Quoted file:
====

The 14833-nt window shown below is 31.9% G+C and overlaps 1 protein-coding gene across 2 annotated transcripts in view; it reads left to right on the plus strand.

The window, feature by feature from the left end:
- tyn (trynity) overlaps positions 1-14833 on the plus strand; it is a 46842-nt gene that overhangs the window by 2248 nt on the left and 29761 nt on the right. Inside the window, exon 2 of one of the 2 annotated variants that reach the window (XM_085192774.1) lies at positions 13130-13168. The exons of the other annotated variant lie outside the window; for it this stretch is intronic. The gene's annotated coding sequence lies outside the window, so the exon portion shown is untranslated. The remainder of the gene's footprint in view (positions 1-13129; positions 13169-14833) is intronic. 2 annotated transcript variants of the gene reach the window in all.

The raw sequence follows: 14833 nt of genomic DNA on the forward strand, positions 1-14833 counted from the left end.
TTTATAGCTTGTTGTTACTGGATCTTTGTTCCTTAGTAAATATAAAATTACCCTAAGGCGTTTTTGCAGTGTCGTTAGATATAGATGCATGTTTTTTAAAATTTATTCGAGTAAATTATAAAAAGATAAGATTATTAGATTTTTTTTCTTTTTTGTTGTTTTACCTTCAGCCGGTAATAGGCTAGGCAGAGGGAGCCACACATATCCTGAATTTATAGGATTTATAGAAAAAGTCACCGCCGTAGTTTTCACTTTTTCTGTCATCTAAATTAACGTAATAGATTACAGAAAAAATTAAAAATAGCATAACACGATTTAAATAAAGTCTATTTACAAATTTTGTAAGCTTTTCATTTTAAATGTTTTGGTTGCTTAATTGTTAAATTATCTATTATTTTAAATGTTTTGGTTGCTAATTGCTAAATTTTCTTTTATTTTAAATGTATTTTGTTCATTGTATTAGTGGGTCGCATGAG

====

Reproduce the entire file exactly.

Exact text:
The 14833-nt window shown below is 31.9% G+C and overlaps 1 protein-coding gene across 2 annotated transcripts in view; it reads left to right on the plus strand.

The window, feature by feature from the left end:
- tyn (trynity) overlaps positions 1-14833 on the plus strand; it is a 46842-nt gene that overhangs the window by 2248 nt on the left and 29761 nt on the right. Inside the window, exon 2 of one of the 2 annotated variants that reach the window (XM_085192774.1) lies at positions 13130-13168. The exons of the other annotated variant lie outside the window; for it this stretch is intronic. The gene's annotated coding sequence lies outside the window, so the exon portion shown is untranslated. The remainder of the gene's footprint in view (positions 1-13129; positions 13169-14833) is intronic. 2 annotated transcript variants of the gene reach the window in all.

The raw sequence follows: 14833 nt of genomic DNA on the forward strand, positions 1-14833 counted from the left end.
TTTATAGCTTGTTGTTACTGGATCTTTGTTCCTTAGTAAATATAAAATTACCCTAAGGCGTTTTTGCAGTGTCGTTAGATATAGATGCATGTTTTTTAAAATTTATTCGAGTAAATTATAAAAAGATAAGATTATTAGATTTTTTTTCTTTTTTGTTGTTTTACCTTCAGCCGGTAATAGGCTAGGCAGAGGGAGCCACACATATCCTGAATTTATAGGATTTATAGAAAAAGTCACCGCCGTAGTTTTCACTTTTTCTGTCATCTAAATTAACGTAATAGATTACAGAAAAAATTAAAAATAGCATAACACGATTTAAATAAAGTCTATTTACAAATTTTGTAAGCTTTTCATTTTAAATGTTTTGGTTGCTTAATTGTTAAATTATCTATTATTTTAAATGTTTTGGTTGCTAATTGCTAAATTTTCTTTTATTTTAAATGTATTTTGTTCATTGTATTAGTGGGTCGCATGAG